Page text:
Written by Owen Bradley, Edited by Simran Kanthi
The Le Mans 24 Hours Virtual 2023 got underway at 1 PM (GMT) on 14 January and started in an incredible fashion, as Redline Racing #1’s Max Verstappen went from P4 to P1 by the time they reached the first corner and braking zone at the Circuit de la Sarthe. An incredible battle ensued between Redline Racing #1 and #2, against the Porsche Coanda #20 car. James Baldwin (the world’s fastest gamer) was also right in the mix with the other three, he was driving for AMG Petronas.
The Simulator that the event was being run on is a video game from 2013 called rFactor 2, and it soon became clear that the event would really struggle to run on the game. Two Red Flags were brought out within quick succession of one another and the event organisers claimed it was due to “attacks”. However, scheduled wet weather, which was set by the organisers, was then overturned and did not happen in the race after they had fixed the red flag and server issues. The actual racing was phenomenal and the commentary team was absolutely fantastic as usual, with a great highlight being the “Jaffa Cake” debate in the early hours of the Sunday morning. Alex Brundle, Martin Haven, and many more veteran commentators made sure that the race was always entertaining, even when it occasionally hit a bit of a dull point.
However, a tragedy for the #1 Redline Racing car would strike, as Max Verstappen, leading the way with five and a half hours to go, was disconnected from the game and was returned to it in P15. Verstappen was expecting his laps to be given back so that they could return to where they were beforehand. However, the rulebook states: “In the situation where four or more drivers disconnect at the exact same moment, but with no clear evidence of server issues, Race Control may decide at their discretion to award the affected teams laps up to a maximum of three.”
As there were only two cars affected by the disconnection, it meant that Verstappen would not be given his laps back and was now legitimately running in P15 with around five hours to go. Verstappen pulled into the pitlane and made sure that his frustrations were known.
Verstappen took to Discord to speak to the event organisers and had this to say, “So, I’m only going to write this once. It might get deleted. But who cares. After 5 months of prep. To fight for a title. Around 2 months of prep for Le Mans. This is what we get. This was a disgrace to the sim racing community and all the big brands and drivers involved. Big stutters all race. 2 red flags due to attacks you say. But then again people disconnecting. Some get their laps back, and some don’t. Because of this stupid 4 car rule. How can you even rely on rules when you can’t even control your own **** server.”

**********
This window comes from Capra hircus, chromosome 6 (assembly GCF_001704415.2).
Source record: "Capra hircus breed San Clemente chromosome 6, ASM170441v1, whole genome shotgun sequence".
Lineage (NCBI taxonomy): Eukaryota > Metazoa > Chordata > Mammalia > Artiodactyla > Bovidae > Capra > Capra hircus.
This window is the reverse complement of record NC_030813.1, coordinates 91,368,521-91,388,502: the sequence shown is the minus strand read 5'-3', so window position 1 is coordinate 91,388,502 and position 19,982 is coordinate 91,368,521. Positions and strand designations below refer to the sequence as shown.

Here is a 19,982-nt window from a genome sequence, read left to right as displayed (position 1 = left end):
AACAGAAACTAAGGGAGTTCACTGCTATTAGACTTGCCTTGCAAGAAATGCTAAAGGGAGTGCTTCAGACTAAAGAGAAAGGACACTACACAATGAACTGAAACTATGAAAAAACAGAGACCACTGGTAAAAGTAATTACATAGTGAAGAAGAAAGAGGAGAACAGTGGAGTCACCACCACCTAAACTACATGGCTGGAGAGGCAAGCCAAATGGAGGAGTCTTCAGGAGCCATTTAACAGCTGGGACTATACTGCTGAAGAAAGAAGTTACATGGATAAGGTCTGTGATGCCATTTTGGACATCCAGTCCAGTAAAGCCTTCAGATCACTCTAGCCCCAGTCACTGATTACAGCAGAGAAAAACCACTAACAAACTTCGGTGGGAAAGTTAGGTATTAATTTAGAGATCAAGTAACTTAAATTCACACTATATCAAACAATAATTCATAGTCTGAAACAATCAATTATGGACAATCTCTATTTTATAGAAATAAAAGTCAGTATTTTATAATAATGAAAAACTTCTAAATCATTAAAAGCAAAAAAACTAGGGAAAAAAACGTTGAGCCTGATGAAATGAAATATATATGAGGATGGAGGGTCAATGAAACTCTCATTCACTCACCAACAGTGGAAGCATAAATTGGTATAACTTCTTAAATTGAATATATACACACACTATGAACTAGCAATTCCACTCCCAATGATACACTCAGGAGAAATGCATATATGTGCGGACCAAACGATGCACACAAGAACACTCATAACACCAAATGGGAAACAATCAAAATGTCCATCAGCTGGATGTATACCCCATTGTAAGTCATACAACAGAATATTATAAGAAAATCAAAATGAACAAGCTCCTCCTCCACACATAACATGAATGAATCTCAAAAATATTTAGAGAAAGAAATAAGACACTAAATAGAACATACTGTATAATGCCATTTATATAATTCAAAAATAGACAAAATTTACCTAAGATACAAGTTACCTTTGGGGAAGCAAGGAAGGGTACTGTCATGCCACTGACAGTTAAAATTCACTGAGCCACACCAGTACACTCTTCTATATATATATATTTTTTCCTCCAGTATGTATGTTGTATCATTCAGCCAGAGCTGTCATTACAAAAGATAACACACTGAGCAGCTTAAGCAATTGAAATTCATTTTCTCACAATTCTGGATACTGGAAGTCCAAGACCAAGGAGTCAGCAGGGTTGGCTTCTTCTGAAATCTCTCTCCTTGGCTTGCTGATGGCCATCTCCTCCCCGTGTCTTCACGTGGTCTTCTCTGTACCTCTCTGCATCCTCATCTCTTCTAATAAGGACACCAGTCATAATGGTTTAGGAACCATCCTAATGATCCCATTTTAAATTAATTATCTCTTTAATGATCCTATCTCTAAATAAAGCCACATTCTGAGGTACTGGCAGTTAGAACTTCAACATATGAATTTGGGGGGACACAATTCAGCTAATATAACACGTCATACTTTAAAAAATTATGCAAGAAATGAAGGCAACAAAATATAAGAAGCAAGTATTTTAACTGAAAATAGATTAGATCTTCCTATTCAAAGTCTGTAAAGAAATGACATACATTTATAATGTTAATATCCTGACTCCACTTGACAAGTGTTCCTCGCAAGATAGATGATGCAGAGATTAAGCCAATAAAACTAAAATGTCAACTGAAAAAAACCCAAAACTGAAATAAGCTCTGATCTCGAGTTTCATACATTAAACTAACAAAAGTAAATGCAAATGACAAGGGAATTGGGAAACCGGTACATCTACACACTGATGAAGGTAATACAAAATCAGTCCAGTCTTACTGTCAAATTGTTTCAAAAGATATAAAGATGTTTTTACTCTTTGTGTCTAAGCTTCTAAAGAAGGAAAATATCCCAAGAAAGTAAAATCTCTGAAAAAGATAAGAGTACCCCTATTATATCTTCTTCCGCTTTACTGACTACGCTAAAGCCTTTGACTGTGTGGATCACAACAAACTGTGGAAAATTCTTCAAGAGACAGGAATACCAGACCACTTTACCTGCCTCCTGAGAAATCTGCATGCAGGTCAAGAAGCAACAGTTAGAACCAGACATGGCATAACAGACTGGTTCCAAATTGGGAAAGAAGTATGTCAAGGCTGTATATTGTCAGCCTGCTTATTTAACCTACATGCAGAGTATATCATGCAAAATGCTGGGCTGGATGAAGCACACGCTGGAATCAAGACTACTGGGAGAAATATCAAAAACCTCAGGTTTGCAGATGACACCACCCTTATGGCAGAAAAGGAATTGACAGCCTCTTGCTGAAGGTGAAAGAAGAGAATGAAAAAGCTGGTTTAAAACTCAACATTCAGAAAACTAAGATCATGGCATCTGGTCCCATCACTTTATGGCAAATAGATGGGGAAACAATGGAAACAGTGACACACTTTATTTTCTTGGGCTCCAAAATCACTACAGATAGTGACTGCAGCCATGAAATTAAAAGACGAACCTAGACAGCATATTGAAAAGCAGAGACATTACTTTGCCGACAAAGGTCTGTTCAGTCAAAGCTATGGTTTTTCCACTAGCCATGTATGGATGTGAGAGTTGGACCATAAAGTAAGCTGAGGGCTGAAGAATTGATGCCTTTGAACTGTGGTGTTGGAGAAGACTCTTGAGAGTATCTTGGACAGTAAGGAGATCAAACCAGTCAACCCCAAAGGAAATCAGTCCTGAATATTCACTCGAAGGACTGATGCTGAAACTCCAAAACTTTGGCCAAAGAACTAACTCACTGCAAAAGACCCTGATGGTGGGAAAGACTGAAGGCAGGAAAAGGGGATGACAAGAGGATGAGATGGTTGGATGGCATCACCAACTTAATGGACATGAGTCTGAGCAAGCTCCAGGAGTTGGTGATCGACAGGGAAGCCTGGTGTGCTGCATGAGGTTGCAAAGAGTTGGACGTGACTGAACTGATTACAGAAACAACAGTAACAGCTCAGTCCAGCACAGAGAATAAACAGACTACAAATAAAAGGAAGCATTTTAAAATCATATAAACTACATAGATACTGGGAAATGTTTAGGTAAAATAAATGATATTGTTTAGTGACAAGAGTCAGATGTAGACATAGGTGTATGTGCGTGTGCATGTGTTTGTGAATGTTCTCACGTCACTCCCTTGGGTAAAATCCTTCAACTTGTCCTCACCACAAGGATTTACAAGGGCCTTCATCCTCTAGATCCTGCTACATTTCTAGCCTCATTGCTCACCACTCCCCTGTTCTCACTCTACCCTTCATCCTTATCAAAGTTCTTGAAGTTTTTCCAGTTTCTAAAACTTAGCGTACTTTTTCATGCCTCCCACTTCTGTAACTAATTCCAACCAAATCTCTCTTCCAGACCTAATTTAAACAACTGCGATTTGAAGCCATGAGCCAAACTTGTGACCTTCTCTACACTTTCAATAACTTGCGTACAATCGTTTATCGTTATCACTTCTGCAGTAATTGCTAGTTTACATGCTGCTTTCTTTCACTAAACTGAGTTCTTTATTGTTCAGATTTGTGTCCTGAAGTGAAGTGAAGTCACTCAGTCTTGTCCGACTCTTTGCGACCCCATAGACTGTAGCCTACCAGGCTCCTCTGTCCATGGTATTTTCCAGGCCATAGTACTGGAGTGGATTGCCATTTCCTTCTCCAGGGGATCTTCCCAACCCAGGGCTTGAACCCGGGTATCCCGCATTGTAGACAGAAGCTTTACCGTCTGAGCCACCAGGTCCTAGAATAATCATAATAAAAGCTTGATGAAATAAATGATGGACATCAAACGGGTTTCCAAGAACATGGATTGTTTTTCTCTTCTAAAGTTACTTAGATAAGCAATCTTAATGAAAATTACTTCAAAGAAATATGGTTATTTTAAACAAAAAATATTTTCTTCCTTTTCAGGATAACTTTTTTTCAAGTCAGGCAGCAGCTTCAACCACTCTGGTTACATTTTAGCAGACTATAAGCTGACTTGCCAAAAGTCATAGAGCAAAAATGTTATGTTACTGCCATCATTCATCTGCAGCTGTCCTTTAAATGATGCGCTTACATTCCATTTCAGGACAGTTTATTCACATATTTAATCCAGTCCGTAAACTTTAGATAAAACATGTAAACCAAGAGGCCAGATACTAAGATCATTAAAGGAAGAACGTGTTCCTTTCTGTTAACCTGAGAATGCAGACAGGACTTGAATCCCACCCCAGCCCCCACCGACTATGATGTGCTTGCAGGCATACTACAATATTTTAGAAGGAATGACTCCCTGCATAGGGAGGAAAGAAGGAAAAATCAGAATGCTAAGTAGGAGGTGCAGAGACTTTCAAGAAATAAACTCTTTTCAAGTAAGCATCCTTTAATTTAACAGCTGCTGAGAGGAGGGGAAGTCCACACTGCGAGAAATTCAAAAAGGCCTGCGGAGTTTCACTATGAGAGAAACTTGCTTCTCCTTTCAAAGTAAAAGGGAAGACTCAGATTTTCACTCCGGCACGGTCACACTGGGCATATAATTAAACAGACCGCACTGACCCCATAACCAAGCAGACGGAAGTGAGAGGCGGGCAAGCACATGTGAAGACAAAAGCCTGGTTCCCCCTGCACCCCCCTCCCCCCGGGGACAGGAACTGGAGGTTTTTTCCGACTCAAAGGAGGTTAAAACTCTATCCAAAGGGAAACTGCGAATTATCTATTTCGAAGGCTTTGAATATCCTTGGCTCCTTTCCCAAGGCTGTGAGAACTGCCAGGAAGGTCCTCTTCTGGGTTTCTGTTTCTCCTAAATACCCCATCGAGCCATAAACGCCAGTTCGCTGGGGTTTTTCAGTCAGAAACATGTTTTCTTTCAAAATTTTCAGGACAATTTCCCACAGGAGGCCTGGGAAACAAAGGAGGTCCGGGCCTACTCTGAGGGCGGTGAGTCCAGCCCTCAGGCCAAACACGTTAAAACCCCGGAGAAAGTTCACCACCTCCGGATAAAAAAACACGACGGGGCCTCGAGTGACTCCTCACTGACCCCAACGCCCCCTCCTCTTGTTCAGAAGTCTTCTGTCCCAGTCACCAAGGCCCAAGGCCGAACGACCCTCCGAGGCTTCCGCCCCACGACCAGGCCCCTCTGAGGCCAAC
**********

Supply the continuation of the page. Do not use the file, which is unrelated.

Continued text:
Verstappen continued, clearly unhappy after spending multiple hours racing and practising for ultimately no reason, “This is not the first time we do this. I’ve literally disconnected 3 out of 4 events. You might think after the 1st or 2nd time you learn. But this is just a disaster. The Le Mans organisation should really look at what they want moving forward. Because doing it on this platform is just a clown show. I’m never competing again and it’s down to your incompetence. I hope many people will follow my lead and we can build something nice somewhere else. Because all of us teams, brands, and drivers deserve it.”
Verstappen was very adamant that he would not be returning to the Le Mans 24 Hours Virtual, which is a great shame, as this Esports event rose to fame due to the popular drivers from several different categories of racing coming together.
In the end, it was Redline Racing #2 that came home victorious and won the 24 Hours of Le Mans Virtual. The Redline Racing #2 was driven by Felipe Drugovich, Felix Rosenqvist, Luke Bennett, and Chris Lulham.
Was the Le Mans 24 Hours Virtual an absolute disaster? Was it an embarrassment for Esports and Sim Racing? Well, when a leader disconnects from a race and is told that they are legitimately right down the field, then this leads to all sorts of issues. All it takes is for a cyber attack on internet broadband for a specific area that a driver is using and it can take away their entire team effort. The four-car rule seems utterly ridiculous as it surely wouldn’t be of any interest for somebody to purposefully disconnect from a race. Therefore, the Le Mans 24 Hours Virtual 2023 was a disaster in terms of the result, which is a great shame considering the fantastic commentary and phenomenal racing put on display.
But what do you think? Was the Le Mans 24 Hours Virtual 2023 a disaster? Let me know in the comments below!
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